Fedweek

OPM’s latest report on telework by federal employees, covering 2016, shows that of employees deemed eligible to telework 48 percent do so only on a situational basis.

Such ad hoc telework “may facilitate continuity of operations planning,” one of the goals of telework, the report said, but regular telework is needed to accomplish other goals including reducing real estate and energy costs. Agencies also increasingly tout the availability of telework in their recruiting and retention pitches, it added, and telework is deemed one of the most positive aspects of federal employment in the annual Federal Employee Viewpoint Survey.

It said that 11 percent of those eligible telework no more than once a month, 26 percent one or two days biweekly, and 34 percent three or more days biweekly; the total exceeds 100 percent because some regular teleworkers also telework situationally.

The report cautioned: “Telework frequency results should be interpreted very cautiously because of wide variation in agency methods for computing frequency of participation. For example, some agencies compute frequency by having employees self-report on their time sheets, while others analyze raw payroll data or rely on reports provided by their payroll providers. This variation, together with the complexity of assigning each routine teleworker to a single frequency category, may result in considerable measurement error and inconsistency.”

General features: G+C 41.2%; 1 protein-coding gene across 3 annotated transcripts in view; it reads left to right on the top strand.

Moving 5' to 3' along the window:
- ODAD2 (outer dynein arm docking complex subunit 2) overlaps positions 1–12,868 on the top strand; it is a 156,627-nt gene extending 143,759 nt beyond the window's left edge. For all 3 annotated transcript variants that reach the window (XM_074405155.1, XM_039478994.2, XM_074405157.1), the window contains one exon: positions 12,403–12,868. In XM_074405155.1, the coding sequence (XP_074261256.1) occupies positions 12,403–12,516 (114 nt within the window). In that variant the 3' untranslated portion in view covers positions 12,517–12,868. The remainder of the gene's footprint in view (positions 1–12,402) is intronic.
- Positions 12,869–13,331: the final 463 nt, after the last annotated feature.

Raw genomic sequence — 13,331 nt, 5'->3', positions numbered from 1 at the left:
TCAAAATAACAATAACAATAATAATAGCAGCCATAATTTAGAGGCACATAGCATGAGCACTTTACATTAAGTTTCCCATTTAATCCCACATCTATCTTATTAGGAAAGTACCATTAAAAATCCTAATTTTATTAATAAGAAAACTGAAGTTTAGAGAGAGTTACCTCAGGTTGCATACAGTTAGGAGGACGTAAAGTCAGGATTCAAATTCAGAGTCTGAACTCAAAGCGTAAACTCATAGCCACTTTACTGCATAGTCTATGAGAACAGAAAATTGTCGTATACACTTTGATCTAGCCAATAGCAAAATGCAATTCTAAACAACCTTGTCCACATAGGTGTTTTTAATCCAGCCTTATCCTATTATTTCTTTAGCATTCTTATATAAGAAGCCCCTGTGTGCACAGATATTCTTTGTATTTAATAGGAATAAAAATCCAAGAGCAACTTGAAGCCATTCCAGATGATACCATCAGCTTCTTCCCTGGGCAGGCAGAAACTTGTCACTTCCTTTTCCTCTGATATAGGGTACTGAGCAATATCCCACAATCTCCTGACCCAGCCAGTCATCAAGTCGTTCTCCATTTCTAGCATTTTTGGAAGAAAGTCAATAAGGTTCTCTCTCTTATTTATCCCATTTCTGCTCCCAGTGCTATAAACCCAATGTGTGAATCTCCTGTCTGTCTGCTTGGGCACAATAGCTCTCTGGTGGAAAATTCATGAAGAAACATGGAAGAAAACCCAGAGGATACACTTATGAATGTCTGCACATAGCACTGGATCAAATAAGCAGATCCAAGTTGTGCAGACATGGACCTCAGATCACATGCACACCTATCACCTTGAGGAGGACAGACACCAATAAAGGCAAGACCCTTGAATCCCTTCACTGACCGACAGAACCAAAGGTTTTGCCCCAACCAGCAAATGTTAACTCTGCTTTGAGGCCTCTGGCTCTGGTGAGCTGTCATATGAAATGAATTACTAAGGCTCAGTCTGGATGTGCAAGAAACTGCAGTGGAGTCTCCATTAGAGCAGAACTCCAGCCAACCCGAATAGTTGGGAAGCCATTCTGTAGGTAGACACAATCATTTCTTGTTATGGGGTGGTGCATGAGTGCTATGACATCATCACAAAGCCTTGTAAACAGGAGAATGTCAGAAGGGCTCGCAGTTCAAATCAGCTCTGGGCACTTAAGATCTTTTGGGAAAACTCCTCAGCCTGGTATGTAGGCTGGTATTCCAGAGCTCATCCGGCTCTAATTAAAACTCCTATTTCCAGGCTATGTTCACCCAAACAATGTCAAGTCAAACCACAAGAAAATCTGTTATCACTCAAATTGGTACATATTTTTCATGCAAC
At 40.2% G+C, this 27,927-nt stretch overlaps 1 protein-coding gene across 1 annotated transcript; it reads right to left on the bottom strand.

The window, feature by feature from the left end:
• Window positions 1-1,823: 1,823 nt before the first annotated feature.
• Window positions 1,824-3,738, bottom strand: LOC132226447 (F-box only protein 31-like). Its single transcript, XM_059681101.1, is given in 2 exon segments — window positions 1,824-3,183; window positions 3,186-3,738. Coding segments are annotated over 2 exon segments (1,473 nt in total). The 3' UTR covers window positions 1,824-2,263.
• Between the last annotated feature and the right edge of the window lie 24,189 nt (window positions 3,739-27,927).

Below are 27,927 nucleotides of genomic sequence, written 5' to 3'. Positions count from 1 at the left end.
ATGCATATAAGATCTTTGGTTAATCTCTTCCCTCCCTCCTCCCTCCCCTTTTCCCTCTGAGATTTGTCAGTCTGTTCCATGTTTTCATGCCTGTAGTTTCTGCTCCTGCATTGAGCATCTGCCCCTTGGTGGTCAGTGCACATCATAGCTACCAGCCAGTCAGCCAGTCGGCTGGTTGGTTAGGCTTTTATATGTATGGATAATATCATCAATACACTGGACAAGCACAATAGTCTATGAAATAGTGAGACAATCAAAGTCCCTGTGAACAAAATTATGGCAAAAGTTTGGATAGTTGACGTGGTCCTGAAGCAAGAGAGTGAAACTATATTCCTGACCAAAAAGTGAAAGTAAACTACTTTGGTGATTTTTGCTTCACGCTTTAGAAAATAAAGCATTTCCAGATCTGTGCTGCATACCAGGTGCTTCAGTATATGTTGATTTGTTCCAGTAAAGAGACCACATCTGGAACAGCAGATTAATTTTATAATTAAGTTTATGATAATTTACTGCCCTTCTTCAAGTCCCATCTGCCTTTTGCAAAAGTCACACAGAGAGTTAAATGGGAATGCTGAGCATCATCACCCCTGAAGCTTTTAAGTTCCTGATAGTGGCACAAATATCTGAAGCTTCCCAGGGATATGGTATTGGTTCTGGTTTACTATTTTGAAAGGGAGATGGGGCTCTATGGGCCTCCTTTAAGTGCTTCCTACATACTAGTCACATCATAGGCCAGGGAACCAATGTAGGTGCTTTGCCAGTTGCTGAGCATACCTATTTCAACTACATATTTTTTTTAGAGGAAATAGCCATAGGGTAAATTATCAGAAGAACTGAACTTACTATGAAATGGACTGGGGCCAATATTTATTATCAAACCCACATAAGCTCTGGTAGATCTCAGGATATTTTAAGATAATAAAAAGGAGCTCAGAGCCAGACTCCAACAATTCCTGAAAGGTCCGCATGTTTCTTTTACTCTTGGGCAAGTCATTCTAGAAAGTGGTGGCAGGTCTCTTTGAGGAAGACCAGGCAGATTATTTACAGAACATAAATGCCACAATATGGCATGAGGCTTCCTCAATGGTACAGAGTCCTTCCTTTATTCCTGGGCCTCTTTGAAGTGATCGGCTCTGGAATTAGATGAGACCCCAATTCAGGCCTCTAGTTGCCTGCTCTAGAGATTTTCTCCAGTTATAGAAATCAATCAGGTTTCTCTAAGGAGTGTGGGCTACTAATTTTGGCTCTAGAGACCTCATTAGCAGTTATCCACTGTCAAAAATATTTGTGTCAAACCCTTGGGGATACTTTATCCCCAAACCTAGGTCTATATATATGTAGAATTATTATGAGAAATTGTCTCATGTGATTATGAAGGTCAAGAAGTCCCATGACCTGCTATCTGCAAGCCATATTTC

It said that employees sometimes incorrectly enter their hours as teleworking or not. Also, some agencies consider an employee on telework only if all working hours of the day were spent teleworking, others count it for any part of the day, and some use both methods.